Techniques & Tools Knife TechniqueJapanese KnivesKatsuramuki
Japanese Knives
 

Japan’s long tradition of sword-making, where high-carbon steel is forged, folded, and forged again, has influenced the production of Japanese knives. The best kind, called hon-yaki (true forged), are hundreds of dollars and are used by professional chefs because of their ability to be sharpened to such a degree that it is said they can split a single strand of hair. Most home cooks are perfectly happy with kasumi-yaki knives, which have a thin layer of hon-yaki in the middle, where the knife edge is, surrounded by a thick layer of soft steel.

Japanese knives are designed differently from Western knives. Movement is made with the whole arm, rather than bending at the wrist. Therefore, Japanese knives are centrally balanced, rather than being top heavy. Also, Japanese knives are sharpened only on one side, so they are made specifically for right- or left-handed people. While this makes the cutting edge more precise, it also makes owning a full set of knives an expensive proposition, especially in a household with right- and left-handed members.

Luckily, renowned knife-makers such as Aritsugu, who have perfected the art of knife-making by following age-old methods and techniques to this day, recognize the changing times. They have developed a set of Western knives in order to accommodate the growing prevalence of yoshoku (western cuisine). Additionally, they have invented modern knives that are sharpened on both sides, which can be used with either hand and are versatile enough to cut fish, sashimi and vegetables. I am listing the most commonly used knives below, but there are many other specialty knives.

Nakiro-bocho (vegetable knife)
This knife is shaped like a cleaver, but is much lighter in weight and is capable of very delicate work. This is the knife that I reach for most often, so if you were to buy only one kind of Japanese knife, this is the variety I would recommend. It is extremely light and easy to use, and keeps its edge for a long time. The wide shape makes it easy to guide in a straight line, and makes quick work of cutting vegetables into sengiri (julienne).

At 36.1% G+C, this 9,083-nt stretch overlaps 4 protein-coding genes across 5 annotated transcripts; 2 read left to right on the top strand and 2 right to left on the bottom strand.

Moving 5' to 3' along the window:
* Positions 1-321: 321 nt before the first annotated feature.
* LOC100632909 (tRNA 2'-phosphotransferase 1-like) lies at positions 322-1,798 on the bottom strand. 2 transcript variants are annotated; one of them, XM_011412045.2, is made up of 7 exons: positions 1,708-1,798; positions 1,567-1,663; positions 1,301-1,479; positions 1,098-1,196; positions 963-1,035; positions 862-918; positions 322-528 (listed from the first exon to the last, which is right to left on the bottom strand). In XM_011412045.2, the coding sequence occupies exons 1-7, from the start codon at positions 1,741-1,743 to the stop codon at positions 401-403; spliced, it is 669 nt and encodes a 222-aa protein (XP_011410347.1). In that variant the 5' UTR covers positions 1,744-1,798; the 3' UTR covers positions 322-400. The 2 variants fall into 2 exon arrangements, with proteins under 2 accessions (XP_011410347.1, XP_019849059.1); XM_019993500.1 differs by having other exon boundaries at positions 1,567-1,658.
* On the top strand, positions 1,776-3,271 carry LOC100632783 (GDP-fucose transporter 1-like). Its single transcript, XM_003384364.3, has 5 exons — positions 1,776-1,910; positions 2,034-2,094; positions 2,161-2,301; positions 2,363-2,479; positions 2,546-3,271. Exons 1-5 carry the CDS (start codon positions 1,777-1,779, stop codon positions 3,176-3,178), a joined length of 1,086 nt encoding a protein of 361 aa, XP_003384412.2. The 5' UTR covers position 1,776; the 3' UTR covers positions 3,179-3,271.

Deba-bocho (fish knife)
I have a small right-handed deba-bocho that I use for meat, chicken and fish. This is sharpened on one side, and is pointed and much thicker than the vegetable knife. It can cut easily through fish-bone, and the small size is easy to handle. We bought the right-handed knife even though I’m left-handed because it was considerably cheaper, and I thought “what difference would it make?” Well, I find it almost impossible to use with my left hand, so when I use this knife, I must use my right hand.

Tako-biki hocho or Yanagi-ba hocho (sashimi knives)
If you love sashimi and eat it often, you might want to buy a true sashimi knife. The only reason we have yet to buy one is the expense. For some reason, these knives are much more expensive than other types of knives; they can easily cost $1,000 or more. I make do with a very sharp regular Western knife, but since the key to slicing sashimi is to cut it in one length, the result is less than perfect. There are two shapes: the tako-hiki (tako means octopus) has a flat top and is popular in Tokyo, and the yanagi-ba (willow leaf) shape is prevalent in Kansai.

Care of Japanese Knives
Never sharpen Japanese knives with metal knife sharpeners. Ideally, you should use a Japanese whetstone. If you invest in hon-yaki knives, it's almost a given that you will also own a whetstone. Professional chefs go as far as to sharpen their knives every night, so they are always ready. I'm lucky, because my husband is a woodworker and is used to sharpening tools and knives. The trick is to do it regularly— at least once a month. The longer you wait, the more pocked and uneven the blade becomes, and the longer it takes to get the edge back. Regular sharpening keeps the cutting edge at the correct angle. You may ask what Japanese people do. They often have the knives sharpened at the knife store, and there are also traveling knife sharpeners who make house calls. Stores such as Aritsugu sharpen knives for free, for a lifetime of use.

 
 
 
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